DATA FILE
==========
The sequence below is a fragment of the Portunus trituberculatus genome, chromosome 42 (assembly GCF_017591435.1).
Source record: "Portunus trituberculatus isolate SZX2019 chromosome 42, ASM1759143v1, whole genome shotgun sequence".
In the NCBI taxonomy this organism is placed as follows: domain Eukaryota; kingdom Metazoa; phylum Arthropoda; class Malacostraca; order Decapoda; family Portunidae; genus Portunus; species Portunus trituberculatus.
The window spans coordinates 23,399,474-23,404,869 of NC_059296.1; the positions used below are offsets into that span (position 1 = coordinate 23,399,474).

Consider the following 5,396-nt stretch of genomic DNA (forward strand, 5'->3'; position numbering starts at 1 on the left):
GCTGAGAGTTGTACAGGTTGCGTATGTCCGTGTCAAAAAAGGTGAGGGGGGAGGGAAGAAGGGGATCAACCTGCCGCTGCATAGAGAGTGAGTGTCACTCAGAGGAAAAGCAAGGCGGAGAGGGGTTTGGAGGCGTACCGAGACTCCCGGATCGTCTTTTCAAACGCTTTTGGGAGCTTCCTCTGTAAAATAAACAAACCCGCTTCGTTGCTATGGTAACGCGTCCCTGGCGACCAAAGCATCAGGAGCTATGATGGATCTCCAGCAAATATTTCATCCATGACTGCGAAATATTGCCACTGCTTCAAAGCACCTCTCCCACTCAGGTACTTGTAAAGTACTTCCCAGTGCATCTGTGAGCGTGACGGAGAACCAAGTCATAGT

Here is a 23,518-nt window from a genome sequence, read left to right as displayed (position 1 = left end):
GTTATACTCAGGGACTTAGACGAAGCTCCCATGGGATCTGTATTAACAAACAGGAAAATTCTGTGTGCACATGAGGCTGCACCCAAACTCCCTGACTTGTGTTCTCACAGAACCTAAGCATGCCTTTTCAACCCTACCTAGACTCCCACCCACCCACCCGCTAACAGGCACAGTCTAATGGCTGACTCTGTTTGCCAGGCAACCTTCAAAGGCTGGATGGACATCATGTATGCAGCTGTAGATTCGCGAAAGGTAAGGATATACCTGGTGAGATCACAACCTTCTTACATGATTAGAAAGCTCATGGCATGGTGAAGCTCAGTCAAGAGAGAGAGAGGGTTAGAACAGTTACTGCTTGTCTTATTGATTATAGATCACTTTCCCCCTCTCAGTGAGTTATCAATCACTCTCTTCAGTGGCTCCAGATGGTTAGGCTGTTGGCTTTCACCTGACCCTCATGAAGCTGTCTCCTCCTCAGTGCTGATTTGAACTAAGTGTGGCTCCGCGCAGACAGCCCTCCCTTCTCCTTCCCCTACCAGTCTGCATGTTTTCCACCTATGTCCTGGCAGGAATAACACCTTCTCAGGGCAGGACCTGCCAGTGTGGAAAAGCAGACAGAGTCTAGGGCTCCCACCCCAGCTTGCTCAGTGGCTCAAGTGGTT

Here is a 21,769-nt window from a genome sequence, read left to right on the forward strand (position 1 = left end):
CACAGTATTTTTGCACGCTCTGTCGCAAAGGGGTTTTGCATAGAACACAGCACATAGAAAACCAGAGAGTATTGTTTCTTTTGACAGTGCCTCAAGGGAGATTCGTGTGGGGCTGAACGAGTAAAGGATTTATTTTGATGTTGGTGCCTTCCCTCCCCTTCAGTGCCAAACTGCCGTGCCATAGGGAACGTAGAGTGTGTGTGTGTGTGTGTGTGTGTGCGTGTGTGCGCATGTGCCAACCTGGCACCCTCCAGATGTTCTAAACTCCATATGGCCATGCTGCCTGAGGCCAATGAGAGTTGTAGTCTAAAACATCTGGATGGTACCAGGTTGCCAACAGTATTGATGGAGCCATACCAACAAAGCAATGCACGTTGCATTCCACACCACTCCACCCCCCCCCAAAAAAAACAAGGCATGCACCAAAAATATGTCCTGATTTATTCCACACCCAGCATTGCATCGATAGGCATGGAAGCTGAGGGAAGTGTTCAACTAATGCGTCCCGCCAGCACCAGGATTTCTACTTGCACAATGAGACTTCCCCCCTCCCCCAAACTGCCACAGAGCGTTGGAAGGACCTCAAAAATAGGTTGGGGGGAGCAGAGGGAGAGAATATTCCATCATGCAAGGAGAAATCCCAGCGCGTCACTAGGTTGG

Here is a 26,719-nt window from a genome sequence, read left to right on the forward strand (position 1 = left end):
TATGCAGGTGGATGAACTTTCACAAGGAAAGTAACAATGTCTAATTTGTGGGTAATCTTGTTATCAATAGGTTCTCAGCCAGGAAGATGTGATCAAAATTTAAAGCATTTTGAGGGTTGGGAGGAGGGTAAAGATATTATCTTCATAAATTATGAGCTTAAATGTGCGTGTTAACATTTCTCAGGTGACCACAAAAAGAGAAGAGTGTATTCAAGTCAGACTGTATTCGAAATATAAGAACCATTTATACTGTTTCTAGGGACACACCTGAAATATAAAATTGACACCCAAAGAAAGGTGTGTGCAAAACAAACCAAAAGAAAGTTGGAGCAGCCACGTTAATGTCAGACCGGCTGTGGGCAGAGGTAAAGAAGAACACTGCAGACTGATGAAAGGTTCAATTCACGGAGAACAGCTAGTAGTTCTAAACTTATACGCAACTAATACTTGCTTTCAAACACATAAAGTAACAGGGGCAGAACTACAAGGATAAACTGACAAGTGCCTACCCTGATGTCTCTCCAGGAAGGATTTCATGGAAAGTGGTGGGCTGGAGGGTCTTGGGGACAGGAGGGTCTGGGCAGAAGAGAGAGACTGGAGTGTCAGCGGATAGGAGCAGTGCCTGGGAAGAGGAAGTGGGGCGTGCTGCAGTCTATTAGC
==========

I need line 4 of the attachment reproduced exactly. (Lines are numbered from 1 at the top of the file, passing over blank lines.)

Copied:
The window spans coordinates 23,399,474-23,404,869 of NC_059296.1; the positions used below are offsets into that span (position 1 = coordinate 23,399,474).